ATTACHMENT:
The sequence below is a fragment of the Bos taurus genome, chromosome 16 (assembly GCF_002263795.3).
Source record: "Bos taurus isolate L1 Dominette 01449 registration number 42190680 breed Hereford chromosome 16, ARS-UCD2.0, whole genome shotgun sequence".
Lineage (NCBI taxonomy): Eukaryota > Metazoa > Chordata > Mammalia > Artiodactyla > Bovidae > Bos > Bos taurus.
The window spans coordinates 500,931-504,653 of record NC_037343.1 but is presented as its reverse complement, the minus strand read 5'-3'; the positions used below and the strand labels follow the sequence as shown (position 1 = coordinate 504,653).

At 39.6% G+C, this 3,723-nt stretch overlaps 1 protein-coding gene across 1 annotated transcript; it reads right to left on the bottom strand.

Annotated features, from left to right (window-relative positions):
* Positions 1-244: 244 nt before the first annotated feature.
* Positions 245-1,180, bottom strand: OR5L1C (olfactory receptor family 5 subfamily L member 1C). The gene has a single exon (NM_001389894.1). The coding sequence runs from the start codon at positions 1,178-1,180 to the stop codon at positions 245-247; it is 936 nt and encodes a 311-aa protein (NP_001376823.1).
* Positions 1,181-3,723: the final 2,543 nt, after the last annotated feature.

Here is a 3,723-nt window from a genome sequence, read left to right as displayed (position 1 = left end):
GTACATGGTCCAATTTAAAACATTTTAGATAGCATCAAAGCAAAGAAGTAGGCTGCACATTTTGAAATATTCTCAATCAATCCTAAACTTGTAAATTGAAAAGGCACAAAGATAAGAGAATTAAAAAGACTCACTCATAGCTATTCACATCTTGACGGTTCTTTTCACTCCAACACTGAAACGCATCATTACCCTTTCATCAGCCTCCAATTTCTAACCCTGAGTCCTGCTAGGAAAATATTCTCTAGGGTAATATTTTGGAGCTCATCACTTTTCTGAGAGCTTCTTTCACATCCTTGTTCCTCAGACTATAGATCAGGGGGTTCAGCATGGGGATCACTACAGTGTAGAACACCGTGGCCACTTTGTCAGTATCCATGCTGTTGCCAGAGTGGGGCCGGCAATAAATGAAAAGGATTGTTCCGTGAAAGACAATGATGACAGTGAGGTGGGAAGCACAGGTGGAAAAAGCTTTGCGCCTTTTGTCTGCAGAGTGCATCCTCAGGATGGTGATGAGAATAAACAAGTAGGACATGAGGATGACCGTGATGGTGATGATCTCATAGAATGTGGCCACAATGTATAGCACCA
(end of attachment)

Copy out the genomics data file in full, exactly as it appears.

The sequence below is a fragment of the Bos taurus genome, chromosome 16 (assembly GCF_002263795.3).
Source record: "Bos taurus isolate L1 Dominette 01449 registration number 42190680 breed Hereford chromosome 16, ARS-UCD2.0, whole genome shotgun sequence".
Lineage (NCBI taxonomy): Eukaryota > Metazoa > Chordata > Mammalia > Artiodactyla > Bovidae > Bos > Bos taurus.
The window spans coordinates 500,931-504,653 of record NC_037343.1 but is presented as its reverse complement, the minus strand read 5'-3'; the positions used below and the strand labels follow the sequence as shown (position 1 = coordinate 504,653).

At 39.6% G+C, this 3,723-nt stretch overlaps 1 protein-coding gene across 1 annotated transcript; it reads right to left on the bottom strand.

Annotated features, from left to right (window-relative positions):
* Positions 1-244: 244 nt before the first annotated feature.
* Positions 245-1,180, bottom strand: OR5L1C (olfactory receptor family 5 subfamily L member 1C). The gene has a single exon (NM_001389894.1). The coding sequence runs from the start codon at positions 1,178-1,180 to the stop codon at positions 245-247; it is 936 nt and encodes a 311-aa protein (NP_001376823.1).
* Positions 1,181-3,723: the final 2,543 nt, after the last annotated feature.

Here is a 3,723-nt window from a genome sequence, read left to right as displayed (position 1 = left end):
GTACATGGTCCAATTTAAAACATTTTAGATAGCATCAAAGCAAAGAAGTAGGCTGCACATTTTGAAATATTCTCAATCAATCCTAAACTTGTAAATTGAAAAGGCACAAAGATAAGAGAATTAAAAAGACTCACTCATAGCTATTCACATCTTGACGGTTCTTTTCACTCCAACACTGAAACGCATCATTACCCTTTCATCAGCCTCCAATTTCTAACCCTGAGTCCTGCTAGGAAAATATTCTCTAGGGTAATATTTTGGAGCTCATCACTTTTCTGAGAGCTTCTTTCACATCCTTGTTCCTCAGACTATAGATCAGGGGGTTCAGCATGGGGATCACTACAGTGTAGAACACCGTGGCCACTTTGTCAGTATCCATGCTGTTGCCAGAGTGGGGCCGGCAATAAATGAAAAGGATTGTTCCGTGAAAGACAATGATGACAGTGAGGTGGGAAGCACAGGTGGAAAAAGCTTTGCGCCTTTTGTCTGCAGAGTGCATCCTCAGGATGGTGATGAGAATAAACAAGTAGGACATGAGGATGACCGTGATGGTGATGATCTCATAGAATGTGGCCACAATGTATAGCACCA